Nigerian oil pollution case against Shell to start in Dutch court
London (Platts)--11Oct2012/716 am EDT/1116 GMT
A legal case against Shell is set to begin Thursday in a Dutch court
with the Anglo-Dutch major facing charges of causing environmental pollution
The case has been brought by environmentalist group Friends of the Earth
Netherlands together with four Nigerian plaintiffs.
They accuse Shell's Nigerian unit SPDC, and a number of holding
companies including Shell, of failing to clean up pollution caused by three
leaks at three locations in the period 2004-07.
The case is the first brought against Shell relating to pollution in
Nigeria in a Dutch court.
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"Today, October 11, the first session will be held in the substantive
proceedings of a unique civil legal suit: Milieudefensie [Friends of the
Earth Netherlands] and four Nigerian farmers versus Shell, based on years of
oil pollution in three villages in the Niger Delta," the environmentalist
group said in a statement.
"This case could have major legal consequences internationally," it
It will be the first time that a Dutch company has been brought before a
court in the Netherlands to answer for environmental damage caused abroad, it
"It is also the first time that the headquarters of a multinational
concern on the European continent has been summoned to appear in court for
environmental or human rights violations in a developing country," it said.
A verdict is expected in late 2012 or early 2013.
"Conservative estimates indicate that the total damage caused in Nigeria
by oil pollution amounts to tens of billions of euros," Friends of the Earth
Shell, in its defense, says that the three spills were caused by
sabotage -- locals stealing oil from the pipelines -- and that the company
has cleaned up all of the leaked oil.
"SPDC maintains that it is not liable to pay compensation in relation to
the spills," a Shell spokesman told Platts Thursday. "SPDC has cleaned up the
pollution at the three locations [and] this has been certified by the
relevant Nigerian authorities."
"Under Nigerian law oil companies/operators are not liable to pay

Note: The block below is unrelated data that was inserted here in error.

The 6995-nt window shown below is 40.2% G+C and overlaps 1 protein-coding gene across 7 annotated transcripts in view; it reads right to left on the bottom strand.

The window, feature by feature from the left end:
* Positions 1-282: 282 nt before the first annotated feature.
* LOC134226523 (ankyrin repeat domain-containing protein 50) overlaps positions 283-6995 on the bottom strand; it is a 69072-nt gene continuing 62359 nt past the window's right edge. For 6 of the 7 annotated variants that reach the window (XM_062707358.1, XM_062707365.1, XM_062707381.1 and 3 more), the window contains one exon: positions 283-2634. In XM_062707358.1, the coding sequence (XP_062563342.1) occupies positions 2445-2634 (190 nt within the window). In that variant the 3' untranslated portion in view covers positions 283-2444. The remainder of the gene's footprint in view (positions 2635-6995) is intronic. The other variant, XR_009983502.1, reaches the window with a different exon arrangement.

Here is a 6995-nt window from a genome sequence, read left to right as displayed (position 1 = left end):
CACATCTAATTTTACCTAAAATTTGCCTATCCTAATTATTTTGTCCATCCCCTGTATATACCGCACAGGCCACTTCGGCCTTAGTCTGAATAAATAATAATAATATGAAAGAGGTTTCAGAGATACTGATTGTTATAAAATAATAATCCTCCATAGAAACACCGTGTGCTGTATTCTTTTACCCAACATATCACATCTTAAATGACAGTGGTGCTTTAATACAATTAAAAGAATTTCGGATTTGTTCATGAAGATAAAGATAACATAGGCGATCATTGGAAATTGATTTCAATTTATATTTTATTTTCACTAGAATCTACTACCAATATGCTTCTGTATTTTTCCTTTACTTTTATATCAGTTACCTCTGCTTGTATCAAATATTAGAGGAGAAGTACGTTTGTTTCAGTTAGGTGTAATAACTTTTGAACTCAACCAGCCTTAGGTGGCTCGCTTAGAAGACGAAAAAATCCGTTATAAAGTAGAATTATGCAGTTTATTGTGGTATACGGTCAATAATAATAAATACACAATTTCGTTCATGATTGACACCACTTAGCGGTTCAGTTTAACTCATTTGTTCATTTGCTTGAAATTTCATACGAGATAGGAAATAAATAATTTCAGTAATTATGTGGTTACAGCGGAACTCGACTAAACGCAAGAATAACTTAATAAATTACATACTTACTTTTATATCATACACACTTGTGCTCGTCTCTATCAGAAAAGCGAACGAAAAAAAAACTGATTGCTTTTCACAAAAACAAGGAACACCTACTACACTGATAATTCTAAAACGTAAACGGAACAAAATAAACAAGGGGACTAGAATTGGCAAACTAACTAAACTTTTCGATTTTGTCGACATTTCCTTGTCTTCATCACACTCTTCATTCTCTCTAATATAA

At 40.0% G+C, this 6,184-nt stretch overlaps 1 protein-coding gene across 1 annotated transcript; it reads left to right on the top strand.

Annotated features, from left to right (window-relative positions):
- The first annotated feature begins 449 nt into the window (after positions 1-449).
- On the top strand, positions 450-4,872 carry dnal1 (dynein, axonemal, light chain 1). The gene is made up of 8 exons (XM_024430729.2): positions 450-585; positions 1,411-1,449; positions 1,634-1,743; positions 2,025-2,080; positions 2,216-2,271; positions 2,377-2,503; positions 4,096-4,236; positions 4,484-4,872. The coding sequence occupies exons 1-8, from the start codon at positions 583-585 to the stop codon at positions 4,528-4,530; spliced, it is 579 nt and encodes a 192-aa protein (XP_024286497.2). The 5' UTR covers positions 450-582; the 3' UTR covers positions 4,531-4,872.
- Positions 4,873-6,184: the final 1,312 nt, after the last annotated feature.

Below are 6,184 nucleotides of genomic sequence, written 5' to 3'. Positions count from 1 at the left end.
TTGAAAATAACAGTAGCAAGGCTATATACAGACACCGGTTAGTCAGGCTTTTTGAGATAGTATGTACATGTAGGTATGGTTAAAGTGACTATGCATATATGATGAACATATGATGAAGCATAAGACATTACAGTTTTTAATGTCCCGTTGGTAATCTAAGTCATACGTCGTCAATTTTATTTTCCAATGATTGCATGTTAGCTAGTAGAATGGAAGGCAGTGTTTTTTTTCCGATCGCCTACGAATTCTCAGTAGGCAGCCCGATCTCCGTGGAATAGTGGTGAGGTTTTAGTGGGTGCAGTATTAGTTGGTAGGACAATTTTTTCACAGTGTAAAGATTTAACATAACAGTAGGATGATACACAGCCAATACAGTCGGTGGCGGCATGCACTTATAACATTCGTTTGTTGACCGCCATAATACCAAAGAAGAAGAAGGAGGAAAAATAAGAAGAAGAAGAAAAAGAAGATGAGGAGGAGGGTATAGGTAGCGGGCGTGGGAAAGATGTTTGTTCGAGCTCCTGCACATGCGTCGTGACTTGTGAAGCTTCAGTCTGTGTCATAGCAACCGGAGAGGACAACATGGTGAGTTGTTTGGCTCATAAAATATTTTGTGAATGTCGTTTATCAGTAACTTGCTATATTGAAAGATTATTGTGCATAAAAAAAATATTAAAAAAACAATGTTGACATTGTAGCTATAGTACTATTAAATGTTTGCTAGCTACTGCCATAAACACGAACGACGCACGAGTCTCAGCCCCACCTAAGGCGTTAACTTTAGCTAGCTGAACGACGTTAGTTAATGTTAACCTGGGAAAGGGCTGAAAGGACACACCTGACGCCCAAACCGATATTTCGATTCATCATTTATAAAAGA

compensation for damage caused by sabotage spills," he added.
SPDC, the spokesman said, is committed to cleaning up all spills from
its facilities whether resulting from sabotage or from operational causes
where communities grant access to do so.
"The real tragedy of the Niger Delta is the widespread and continual
criminal activity, including sabotage, theft and illegal refining, that
causes the vast majority of oil spills. It is this criminality which all
organizations with an interest in Nigeria's future should focus their efforts
on highlighting and addressing," he said.
Shell has been vocal in pointing out the extent of oil theft in the
country, saying some 150,000 b/d of production in Nigeria is being lost to
the activity, a number backed up by independent analysis.
"The United Nations Office on Drugs and Crime estimates that over
150,000 b/d of oil are stolen in the Niger Delta -- that cannot be ignored,"
the Shell spokesman said.
"All sources of ongoing contamination, including activities such as
crude theft and illegal refining, must be brought to an end in order to reach
a long-lasting solution. SPDC does not see how these court cases contribute
to help solve the wider problem."
Friends of the Earth Netherlands, though, said the case would bring more
attention of the international community to the oil pollution caused by
international companies in Nigeria.
"If the Dutch court indeed holds Shell responsible for not (properly)
cleaning up oil pollution in Nigeria, that could lead to more transnational
legal cases," the group said.
"Victims of violations of environmental standards and human rights
perpetrated by Western multinationals would then be expected to more often
seek satisfaction through a civil court in the Netherlands and possibly in
other EU counties as well. In Nigeria alone there are hundreds of thousands,
if not millions of people who are victims of oil pollution, caused by
multinational oil companies."
--Stuart Elliott, email@example.com
--Edited by Maurice Geller, firstname.lastname@example.org